Małgorzata Szumowska has become a regular at the Berlinale. Both Strangers (2004) and Elles (2012) appeared in the festival’s Forum strand while in 2013 she won the Teddy Award for In the Name Of (2013), her uneven though novel examination of homosexuality within the Catholic church. With Body (2015), Szumowska presents us with three remarkably dissimilar individuals and entwines their lives around a narrative about grief, eating disorders and the belief in the afterlife. Body opens with a corpse hanging from a tree. After being cut down the cadaver miraculously gets up and walks away whilst the crime scene investigators ponder the correct procedure for removing the deceased.
This type of gallows humour is rife in Szumowska’s latest and culminates in a curiously disjointed tone that struggles to give credence to the film’s weightier themes – especially the psychological repercussion of grief and how this can be reflected physical in a society obsessed with image. Those who make their living flirting with catastrophe such as Janusz (Janusz Gajos), a gnarled attorney, often develop a faculty of pessimistic anticipation of what’s to come that’s all but indistinguishable from clairvoyance. It’s this understanding of mortality and the darkness that resides in a society grappling with its identify that brings Szumowska trio of protagonists together. We focus on the lives of Janusz, a widow of six years, his anorexic daughter Olga (Justyna Suwala) and her therapist Anna (Maja Ostaszewska).
Olga is at odds with her father and, after a desperate cry for help that leaves her limp and dangling from the edge of the toilet bowl, finds herself hospitalised. Anna senses the loss that keeps Janusz and Olga separated and offers her services as a spiritualist to cure the malaise that affects them both – albeit in visible different ways. Rendered in clean, unhurried lines, with a precision at once anatomical and emotional, Body’s formal composition helps counteract the droll whimsy and absurd comedy that manifests behind the film’s ice-cold façade. Sadly, this collision of black comedy and human tragedy comes across awkwardly, often feeling erroneous when the film attempts to explores grief through the complex psychopathology of anorexia.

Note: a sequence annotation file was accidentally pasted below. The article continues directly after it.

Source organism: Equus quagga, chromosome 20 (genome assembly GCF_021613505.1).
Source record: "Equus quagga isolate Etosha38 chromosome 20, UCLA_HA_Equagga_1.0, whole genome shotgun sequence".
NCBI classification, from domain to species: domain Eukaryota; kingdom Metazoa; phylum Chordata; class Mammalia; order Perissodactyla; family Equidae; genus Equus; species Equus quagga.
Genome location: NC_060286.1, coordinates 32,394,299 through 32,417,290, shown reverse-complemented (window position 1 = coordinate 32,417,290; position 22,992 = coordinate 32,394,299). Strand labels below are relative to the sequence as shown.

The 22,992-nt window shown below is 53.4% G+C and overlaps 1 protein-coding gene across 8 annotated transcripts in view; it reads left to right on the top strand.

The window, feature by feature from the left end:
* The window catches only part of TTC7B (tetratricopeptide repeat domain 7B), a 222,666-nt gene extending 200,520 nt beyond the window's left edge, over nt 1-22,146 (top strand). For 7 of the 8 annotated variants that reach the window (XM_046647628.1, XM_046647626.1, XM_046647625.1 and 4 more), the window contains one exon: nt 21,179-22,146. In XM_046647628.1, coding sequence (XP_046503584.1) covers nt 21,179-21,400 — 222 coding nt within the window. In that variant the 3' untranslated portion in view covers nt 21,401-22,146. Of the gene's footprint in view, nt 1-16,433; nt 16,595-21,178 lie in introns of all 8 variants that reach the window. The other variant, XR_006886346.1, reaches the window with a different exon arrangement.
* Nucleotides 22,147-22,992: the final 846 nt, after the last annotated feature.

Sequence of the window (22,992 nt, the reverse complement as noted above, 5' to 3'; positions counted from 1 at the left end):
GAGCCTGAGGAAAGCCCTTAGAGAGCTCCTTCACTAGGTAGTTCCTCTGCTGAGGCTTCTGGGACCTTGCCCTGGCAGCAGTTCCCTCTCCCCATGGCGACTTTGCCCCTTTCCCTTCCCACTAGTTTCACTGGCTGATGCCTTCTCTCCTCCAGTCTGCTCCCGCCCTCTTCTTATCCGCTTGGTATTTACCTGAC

Whilst Body’s failure to highlight the social and cultural constructs that lead to such cases of dysmorphia is forgiveable, the way the film uses anorexia as its central motif often feels borderline inappropriate. Szumowska is clearly fascinated by the body as a conduit for the soul, and more abstractly as a metaphor for national identity, with this corporeal study of grief and its observation of female insecurity easily readable as an attempt to delve into the recesses of the national psyche. Thankfully, this quirky drama’s erratic tone is realigned with its inquiry of bereavement by a beautifully simple final shot that somehow manages to fuses everything together – revealing that Szumowska’s latest has given itself to you, body and soul.
The 65th Berlin Film Festival takes place from 5-15 February 2015. For more of our coverage, simply follow this link.
Patrick Gamble | @PatrickJGamble